“Then, the God was as self-evident as what I could see, as a nature, as a fact that we breathe. It was what our parents tried to instil to our hearts, so I often cast my mind back and think of them and their questions, which they used to ask us even before we started to attend a school. Who created you? Why did he create you? It remained in my soul. And if I compare what I have experienced so far, I mean fifty years of priestly service and seventy-five years of life, I know I have never heard a bigger wisdom, neither at the university, than the one which actually was the answer for those questions that the God really exists. He is the creator of everything here and the meaning of our life is to know, love, and serve him. Moreover, the logic in this answer is great. At first we have to know him, only then we could admire, love, and serve him. It also is my great desire and I often remind the parents now that I am really thankful for that. And I am sure I don’t speak just for myself but also for many of my contemporaries when I say we really thank to our parents for teaching us the biggest wisdom of life and, of course, for not only speaking about it, but also for living according to their own words. I still have a picture of my parents praying regularly.”

The First Changes

The First Changes (data format Flash Video)

“So I started to attend the school here in Lipovice and I remember very well that we used to pray at the beginning as well as at the end of the lessons. Religious education was a commonplace. And then, the change came and it also remained in my mind. You know, everything revolved around the faith, around the religion back then. There was a cross hanging on the wall when the year 1948 came. I recall it very well when we were ordered to take the cross down. And we stopped praying at the beginning of the lessons. We sang the work song instead and at the end we had to sing the Internationale. Those were the great changes I experienced when I was a child. And then, I don’t remember that, I only know the cross suddenly disappeared. I don’t know who took it down. You know, our teachers were raised in faith as well, so it was hard for them to meet the requirement and take the cross down. However, one day, I know, the cross wasn’t at its place anymore.”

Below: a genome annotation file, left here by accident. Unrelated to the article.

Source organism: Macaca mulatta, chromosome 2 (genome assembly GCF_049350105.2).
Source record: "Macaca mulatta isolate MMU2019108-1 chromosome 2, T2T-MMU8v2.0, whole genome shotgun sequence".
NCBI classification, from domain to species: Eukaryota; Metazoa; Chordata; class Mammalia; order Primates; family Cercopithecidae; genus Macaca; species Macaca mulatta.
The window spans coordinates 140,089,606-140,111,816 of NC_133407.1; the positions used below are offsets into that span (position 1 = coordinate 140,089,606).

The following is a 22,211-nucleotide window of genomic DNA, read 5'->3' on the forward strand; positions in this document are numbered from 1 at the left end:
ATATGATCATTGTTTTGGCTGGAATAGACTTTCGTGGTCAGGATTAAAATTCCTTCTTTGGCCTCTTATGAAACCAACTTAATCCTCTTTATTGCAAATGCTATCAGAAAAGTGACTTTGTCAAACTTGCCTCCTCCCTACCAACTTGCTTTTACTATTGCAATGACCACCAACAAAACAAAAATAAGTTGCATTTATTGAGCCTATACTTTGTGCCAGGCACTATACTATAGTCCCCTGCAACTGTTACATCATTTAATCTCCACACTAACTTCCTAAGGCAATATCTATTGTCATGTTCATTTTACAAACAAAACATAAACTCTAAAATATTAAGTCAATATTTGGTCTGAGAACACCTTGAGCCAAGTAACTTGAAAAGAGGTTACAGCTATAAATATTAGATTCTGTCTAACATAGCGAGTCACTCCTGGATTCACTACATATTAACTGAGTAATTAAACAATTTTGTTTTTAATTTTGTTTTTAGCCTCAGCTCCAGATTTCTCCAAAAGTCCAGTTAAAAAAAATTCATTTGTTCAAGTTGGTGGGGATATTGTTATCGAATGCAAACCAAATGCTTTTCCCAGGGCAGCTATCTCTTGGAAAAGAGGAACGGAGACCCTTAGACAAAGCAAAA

Faith and Science…

Faith and Science… (data format Flash Video)

“I was fortunate that I used to go to confession every month, I mean on the first Friday in month and there were very adroit priests such as Janko Hudák or Dranga. At the confession I confided to them with what I had to face at that time. I told them about the professors who said that there was no need to believe, that the faith was an anachronism, obscurantism. Only there I got the explanation and encouragement. They even recommended me this book, Viera veľkých vedcov (The Faith of the Great Scientists), which helped me a lot. Then, it slowly dawned on me that what was said against the God, against the faith, was not the truth; it was only a kind of propaganda. It made me doubt that the science and faith were impossible to combine as I came to know that the great scientists such as Max Plank, Isaac Newton, and Pasteur were the faithful. They had prayed rosary every day and attended the masses. These great scientists had had no problem with the faith and then, such things were going on. However, I took the right attitude to this issue and I already knew it wasn’t true. It was something false. It was a kind of propaganda, which wasn’t good, and it actually strengthened my faith. And there I could see what was well-known from the history. I found something positive on that persecution and it was that the faith became more personal, I mean it wasn’t so habitual just in the sense that the parents led us that way as we were raised in faith, but then we were forced to think about it, search for it, and came to a personal conviction of what the truth was.”